- New research ties positive thoughts about aging to better recovery from mild cognitive issues.
- The reason for the link isn’t entirely clear.
- Experts say it’s important to talk to your doctor if you’re having issues with memory or thinking.
Issues with memory and thinking are more common as you get older, but it’s not a given that everyone will experience them. With that, it’s understandable to want to do what you can to get better if you find you’re suddenly being forgetful or struggling to think clearly.
Now, a new study published in JAMA Open Network suggests that positive thinking about aging may help people better recover from mild cognitive impairment than those who don’t have as sunny an outlook.
For the study, researchers analyzed data from 1,716 older adults (age 65 and up) who were recovering from mild cognitive impairment. The study participants were assessed for how positive they felt about aging and asked to answer questions on a scale how much they agreed or disagreed with statements, like “The older I get, the more useless I feel.”
The researchers found that people who had positive thoughts about aging had a 30.2% greater chance of recovering from mild cognitive impairment than those who had negative thoughts about getting older—and that was true regardless of how severe their mild cognitive impairment was at the start of the study.
The researchers also found that people who had normal cognition at the start of the study and had positive views on aging were significantly less likely to develop mild cognitive impairment over the next 12 years than those who had negative thoughts about getting older.
“Considering that positive age beliefs can be strengthened, our findings suggest that age-belief interventions at individual and societal levels could increase the number of people who experience cognitive recovery,” the researchers concluded in the study.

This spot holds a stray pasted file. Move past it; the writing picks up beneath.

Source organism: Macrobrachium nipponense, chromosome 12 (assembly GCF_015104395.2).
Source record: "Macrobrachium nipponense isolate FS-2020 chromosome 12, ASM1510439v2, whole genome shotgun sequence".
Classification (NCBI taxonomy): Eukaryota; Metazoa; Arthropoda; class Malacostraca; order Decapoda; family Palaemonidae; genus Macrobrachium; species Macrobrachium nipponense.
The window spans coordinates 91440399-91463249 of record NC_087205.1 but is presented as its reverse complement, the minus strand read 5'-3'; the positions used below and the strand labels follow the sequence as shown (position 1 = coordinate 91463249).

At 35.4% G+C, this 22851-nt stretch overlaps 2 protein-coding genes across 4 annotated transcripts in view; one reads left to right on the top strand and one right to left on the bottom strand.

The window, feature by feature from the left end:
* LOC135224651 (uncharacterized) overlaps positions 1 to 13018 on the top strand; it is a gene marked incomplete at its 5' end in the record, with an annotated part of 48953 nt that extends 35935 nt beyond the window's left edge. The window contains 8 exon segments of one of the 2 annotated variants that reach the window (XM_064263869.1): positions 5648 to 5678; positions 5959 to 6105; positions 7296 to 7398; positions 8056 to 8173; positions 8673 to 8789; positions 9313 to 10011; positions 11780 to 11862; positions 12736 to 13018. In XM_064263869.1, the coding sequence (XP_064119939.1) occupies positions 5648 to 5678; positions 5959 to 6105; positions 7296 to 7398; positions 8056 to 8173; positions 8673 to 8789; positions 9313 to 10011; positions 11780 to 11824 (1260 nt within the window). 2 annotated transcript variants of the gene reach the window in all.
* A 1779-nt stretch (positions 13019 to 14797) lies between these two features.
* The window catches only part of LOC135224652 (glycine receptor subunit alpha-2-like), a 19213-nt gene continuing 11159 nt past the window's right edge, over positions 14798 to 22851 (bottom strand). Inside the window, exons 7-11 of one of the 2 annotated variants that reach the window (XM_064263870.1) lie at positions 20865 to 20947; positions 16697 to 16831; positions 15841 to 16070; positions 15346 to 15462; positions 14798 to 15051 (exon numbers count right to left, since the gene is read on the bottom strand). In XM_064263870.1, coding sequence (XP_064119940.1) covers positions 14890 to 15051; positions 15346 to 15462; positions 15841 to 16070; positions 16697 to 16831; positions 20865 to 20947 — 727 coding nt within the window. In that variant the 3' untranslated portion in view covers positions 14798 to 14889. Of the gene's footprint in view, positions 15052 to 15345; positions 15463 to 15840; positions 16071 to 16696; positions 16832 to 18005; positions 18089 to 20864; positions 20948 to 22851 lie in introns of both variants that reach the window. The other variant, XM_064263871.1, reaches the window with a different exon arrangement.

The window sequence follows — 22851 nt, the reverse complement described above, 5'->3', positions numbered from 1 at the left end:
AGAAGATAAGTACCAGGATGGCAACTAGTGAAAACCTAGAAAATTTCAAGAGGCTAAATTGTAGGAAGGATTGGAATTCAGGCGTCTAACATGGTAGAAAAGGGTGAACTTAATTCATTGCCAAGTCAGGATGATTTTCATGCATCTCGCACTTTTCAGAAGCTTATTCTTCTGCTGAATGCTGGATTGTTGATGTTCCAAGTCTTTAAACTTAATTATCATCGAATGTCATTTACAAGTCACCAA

But why might positive thinking influence mild cognitive impairment, and when should you see a doctor for this? Experts break it down.
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What is mild cognitive impairment?
Mild cognitive impairment (or MCI) is memory or thinking problems that aren’t as severe as something like dementia, but are noticeable, according to the National Institute on Aging (NIA).
Mild cognitive impairment is something that is diagnosed at a doctor’s office, says Amit Sachdev, M.D., medical director in the department of neurology at Michigan State University—it’s not diagnosed with a CT scan or MRI. “It suggests that something about clarity of thought is not quite right,” he says. “This observation does not explain why the thinking is unclear.”
According to the NIA, signs of mild cognitive impairment can include:
- Losing things often
- Forgetting to go to events or appointments
- Having more trouble coming up with words than other people of the same age
While not as common, difficulty moving and problems with the sense of smell have also been linked to mild cognitive impairment, the NIA says.
There are a few different things that can cause mild cognitive impairment, including vitamin B12 deficiency or thyroid disease, along with certain medications, Dr. Sachdev says. “It is not surprising that MCI could improve,” he adds.
Why might positive thinking help with mild cognitive impairment?
It’s important to point out that the study didn’t find that positive thinking about aging made a person’s mild cognitive impairment go away. Instead, the researchers found that there was a link between people who had a more positive outlook on aging and recovering from mild cognitive impairment.
Still, experts say the findings aren’t shocking. “It makes sense from a psychological perspective,” says psychologist Thea Gallagher, Psy.D., a clinical assistant professor at NYU Langone Health and co-host of the Mind in View podcast. “If you believe that age is a limiting factor, you’re likely going to meet whatever ceiling you place on yourself. If you don’t believe that, maybe it can even help change the function of your brain.”
People with positive views on aging may also just have better health habits. “I have previous research that looked at the impact of ageism and we found that those with more positive age beliefs tend to have lower stress levels and tend to engage in better health behaviors,” says lead study author Becca Levy, Ph.D., a professor of psychology at Yale University and professor of epidemiology at Yale School of Public Health. “Those factors can continue to better cognition or cognitive health.”
Paul Newhouse, M.D., director of the Vanderbilt Center for Cognitive Medicine, agrees. “People who feel more positive about the aging process may have better health overall and less likely to develop cognitive impairment,” he says. “It’s a bit of a chicken versus egg problem.”